SMALL BUSINESS DILEMMA
Multinational Capital Structure Decision at the Sports Exports Company
The Sports Exports Company has considered a variety of projects, but all of its business is still in the United Kingdom. Since most of its business comes from exporting footballs (denominated in pounds), it remains exposed to exchange rate risk. On the favorable side, the British demand for its footballs has risen consistently every month. Jim Logan, the owner of the Sports Exports Company, has retained more than $100,000 (after the pounds were converted into dollars) in earnings since he began his business. At this point in time, his capital structure is mostly his own equity with very little debt. Logan has periodically considered establishing a very small subsidiary in the United Kingdom to produce the footballs there (so that he would not have to export them from the United States). If he does establish this subsidiary, he has several options for the capital structure that would be used to support it: (1) use all of his equity to invest in the firm, (2) use pound-denominated longterm debt, or (3) use dollar-denominated long-term debt. The interest rate on British long-term debt is slightly higher than the interest rate on U.S. long-term debt.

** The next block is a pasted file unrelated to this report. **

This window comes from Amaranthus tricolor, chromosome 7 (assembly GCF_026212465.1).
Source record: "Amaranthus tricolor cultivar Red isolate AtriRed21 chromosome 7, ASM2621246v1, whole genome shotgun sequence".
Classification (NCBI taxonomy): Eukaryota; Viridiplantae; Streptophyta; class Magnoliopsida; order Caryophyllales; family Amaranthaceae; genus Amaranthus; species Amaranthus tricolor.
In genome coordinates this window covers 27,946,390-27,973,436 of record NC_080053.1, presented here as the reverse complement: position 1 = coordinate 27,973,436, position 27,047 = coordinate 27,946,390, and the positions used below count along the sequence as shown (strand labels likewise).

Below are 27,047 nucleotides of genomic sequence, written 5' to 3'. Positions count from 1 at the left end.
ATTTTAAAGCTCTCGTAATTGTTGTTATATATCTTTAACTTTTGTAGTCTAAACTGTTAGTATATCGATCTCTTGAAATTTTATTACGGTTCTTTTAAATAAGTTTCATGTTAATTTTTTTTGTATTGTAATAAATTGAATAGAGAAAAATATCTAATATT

1. What is an advantage of using equity to support the subsidiary? What is a disadvantage?
2. If Logan decides to use long-term debt as the primary form of capital to support this subsidiary, should he use dollar-denominated debt or pounddenominated debt?
3. How can the equity proportion of this firm’s capital structure increase over time after it is established?